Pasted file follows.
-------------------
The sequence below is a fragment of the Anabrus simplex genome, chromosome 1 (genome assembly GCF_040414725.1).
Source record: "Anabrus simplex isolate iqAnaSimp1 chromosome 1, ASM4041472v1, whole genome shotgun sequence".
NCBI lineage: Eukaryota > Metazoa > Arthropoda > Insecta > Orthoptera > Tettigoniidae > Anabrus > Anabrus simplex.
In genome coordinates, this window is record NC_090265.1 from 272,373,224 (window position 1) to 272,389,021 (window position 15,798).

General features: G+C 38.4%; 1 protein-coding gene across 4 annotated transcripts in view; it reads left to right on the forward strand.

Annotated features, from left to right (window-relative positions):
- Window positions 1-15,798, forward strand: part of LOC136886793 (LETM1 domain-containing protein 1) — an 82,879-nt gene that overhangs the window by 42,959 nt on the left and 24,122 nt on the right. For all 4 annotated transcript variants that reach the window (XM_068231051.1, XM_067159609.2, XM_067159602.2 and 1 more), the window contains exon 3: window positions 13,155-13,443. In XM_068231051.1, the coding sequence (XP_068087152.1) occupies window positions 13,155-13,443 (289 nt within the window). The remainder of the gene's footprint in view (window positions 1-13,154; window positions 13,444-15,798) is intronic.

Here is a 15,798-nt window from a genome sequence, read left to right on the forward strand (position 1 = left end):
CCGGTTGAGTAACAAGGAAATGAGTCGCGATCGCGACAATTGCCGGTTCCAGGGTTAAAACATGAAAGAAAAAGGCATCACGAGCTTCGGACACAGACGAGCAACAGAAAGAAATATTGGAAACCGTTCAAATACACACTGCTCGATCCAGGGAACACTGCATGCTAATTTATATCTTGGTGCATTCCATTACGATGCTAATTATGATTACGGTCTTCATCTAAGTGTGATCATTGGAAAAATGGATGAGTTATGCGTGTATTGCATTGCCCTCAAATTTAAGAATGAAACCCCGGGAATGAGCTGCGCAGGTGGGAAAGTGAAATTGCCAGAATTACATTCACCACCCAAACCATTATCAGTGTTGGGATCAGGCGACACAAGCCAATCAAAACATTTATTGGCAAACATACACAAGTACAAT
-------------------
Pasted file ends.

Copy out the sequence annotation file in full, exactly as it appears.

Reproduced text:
The sequence below is a fragment of the Anabrus simplex genome, chromosome 1 (genome assembly GCF_040414725.1).
Source record: "Anabrus simplex isolate iqAnaSimp1 chromosome 1, ASM4041472v1, whole genome shotgun sequence".
NCBI lineage: Eukaryota > Metazoa > Arthropoda > Insecta > Orthoptera > Tettigoniidae > Anabrus > Anabrus simplex.
In genome coordinates, this window is record NC_090265.1 from 272,373,224 (window position 1) to 272,389,021 (window position 15,798).

General features: G+C 38.4%; 1 protein-coding gene across 4 annotated transcripts in view; it reads left to right on the forward strand.

Annotated features, from left to right (window-relative positions):
- Window positions 1-15,798, forward strand: part of LOC136886793 (LETM1 domain-containing protein 1) — an 82,879-nt gene that overhangs the window by 42,959 nt on the left and 24,122 nt on the right. For all 4 annotated transcript variants that reach the window (XM_068231051.1, XM_067159609.2, XM_067159602.2 and 1 more), the window contains exon 3: window positions 13,155-13,443. In XM_068231051.1, the coding sequence (XP_068087152.1) occupies window positions 13,155-13,443 (289 nt within the window). The remainder of the gene's footprint in view (window positions 1-13,154; window positions 13,444-15,798) is intronic.

Here is a 15,798-nt window from a genome sequence, read left to right on the forward strand (position 1 = left end):
CCGGTTGAGTAACAAGGAAATGAGTCGCGATCGCGACAATTGCCGGTTCCAGGGTTAAAACATGAAAGAAAAAGGCATCACGAGCTTCGGACACAGACGAGCAACAGAAAGAAATATTGGAAACCGTTCAAATACACACTGCTCGATCCAGGGAACACTGCATGCTAATTTATATCTTGGTGCATTCCATTACGATGCTAATTATGATTACGGTCTTCATCTAAGTGTGATCATTGGAAAAATGGATGAGTTATGCGTGTATTGCATTGCCCTCAAATTTAAGAATGAAACCCCGGGAATGAGCTGCGCAGGTGGGAAAGTGAAATTGCCAGAATTACATTCACCACCCAAACCATTATCAGTGTTGGGATCAGGCGACACAAGCCAATCAAAACATTTATTGGCAAACATACACAAGTACAAT